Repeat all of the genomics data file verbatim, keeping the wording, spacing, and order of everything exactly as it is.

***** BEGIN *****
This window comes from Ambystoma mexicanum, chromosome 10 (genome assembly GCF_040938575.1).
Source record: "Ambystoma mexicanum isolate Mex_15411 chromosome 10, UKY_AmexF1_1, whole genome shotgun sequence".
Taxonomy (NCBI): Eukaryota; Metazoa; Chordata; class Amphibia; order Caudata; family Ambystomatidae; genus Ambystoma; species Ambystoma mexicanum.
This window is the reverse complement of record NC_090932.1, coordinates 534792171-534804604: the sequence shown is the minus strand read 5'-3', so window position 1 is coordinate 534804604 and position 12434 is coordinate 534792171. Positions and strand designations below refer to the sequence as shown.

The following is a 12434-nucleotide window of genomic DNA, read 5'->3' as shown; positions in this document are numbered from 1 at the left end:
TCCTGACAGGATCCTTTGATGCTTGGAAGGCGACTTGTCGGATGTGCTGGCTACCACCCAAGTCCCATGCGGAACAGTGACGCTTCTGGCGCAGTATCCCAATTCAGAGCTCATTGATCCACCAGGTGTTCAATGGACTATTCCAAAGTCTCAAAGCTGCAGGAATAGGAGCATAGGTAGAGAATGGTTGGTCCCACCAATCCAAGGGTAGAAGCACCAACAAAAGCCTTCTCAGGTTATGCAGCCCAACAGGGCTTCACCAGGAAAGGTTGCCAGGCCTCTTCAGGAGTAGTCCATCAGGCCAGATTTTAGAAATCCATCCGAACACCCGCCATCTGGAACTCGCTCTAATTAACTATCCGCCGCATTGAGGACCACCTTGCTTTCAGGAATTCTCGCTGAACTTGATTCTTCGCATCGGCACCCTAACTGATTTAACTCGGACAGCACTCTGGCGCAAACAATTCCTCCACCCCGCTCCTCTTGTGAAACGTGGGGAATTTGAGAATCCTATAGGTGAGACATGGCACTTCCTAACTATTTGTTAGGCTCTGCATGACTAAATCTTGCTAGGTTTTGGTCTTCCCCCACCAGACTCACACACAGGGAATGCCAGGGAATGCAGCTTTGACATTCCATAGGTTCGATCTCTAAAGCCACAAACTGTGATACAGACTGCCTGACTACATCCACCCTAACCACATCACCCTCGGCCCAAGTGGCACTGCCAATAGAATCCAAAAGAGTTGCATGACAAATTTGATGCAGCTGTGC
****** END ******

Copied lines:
This window comes from Ambystoma mexicanum, chromosome 10 (genome assembly GCF_040938575.1).
Source record: "Ambystoma mexicanum isolate Mex_15411 chromosome 10, UKY_AmexF1_1, whole genome shotgun sequence".
Taxonomy (NCBI): Eukaryota; Metazoa; Chordata; class Amphibia; order Caudata; family Ambystomatidae; genus Ambystoma; species Ambystoma mexicanum.
This window is the reverse complement of record NC_090932.1, coordinates 534792171-534804604: the sequence shown is the minus strand read 5'-3', so window position 1 is coordinate 534804604 and position 12434 is coordinate 534792171. Positions and strand designations below refer to the sequence as shown.

The following is a 12434-nucleotide window of genomic DNA, read 5'->3' as shown; positions in this document are numbered from 1 at the left end:
TCCTGACAGGATCCTTTGATGCTTGGAAGGCGACTTGTCGGATGTGCTGGCTACCACCCAAGTCCCATGCGGAACAGTGACGCTTCTGGCGCAGTATCCCAATTCAGAGCTCATTGATCCACCAGGTGTTCAATGGACTATTCCAAAGTCTCAAAGCTGCAGGAATAGGAGCATAGGTAGAGAATGGTTGGTCCCACCAATCCAAGGGTAGAAGCACCAACAAAAGCCTTCTCAGGTTATGCAGCCCAACAGGGCTTCACCAGGAAAGGTTGCCAGGCCTCTTCAGGAGTAGTCCATCAGGCCAGATTTTAGAAATCCATCCGAACACCCGCCATCTGGAACTCGCTCTAATTAACTATCCGCCGCATTGAGGACCACCTTGCTTTCAGGAATTCTCGCTGAACTTGATTCTTCGCATCGGCACCCTAACTGATTTAACTCGGACAGCACTCTGGCGCAAACAATTCCTCCACCCCGCTCCTCTTGTGAAACGTGGGGAATTTGAGAATCCTATAGGTGAGACATGGCACTTCCTAACTATTTGTTAGGCTCTGCATGACTAAATCTTGCTAGGTTTTGGTCTTCCCCCACCAGACTCACACACAGGGAATGCCAGGGAATGCAGCTTTGACATTCCATAGGTTCGATCTCTAAAGCCACAAACTGTGATACAGACTGCCTGACTACATCCACCCTAACCACATCACCCTCGGCCCAAGTGGCACTGCCAATAGAATCCAAAAGAGTTGCATGACAAATTTGATGCAGCTGTGC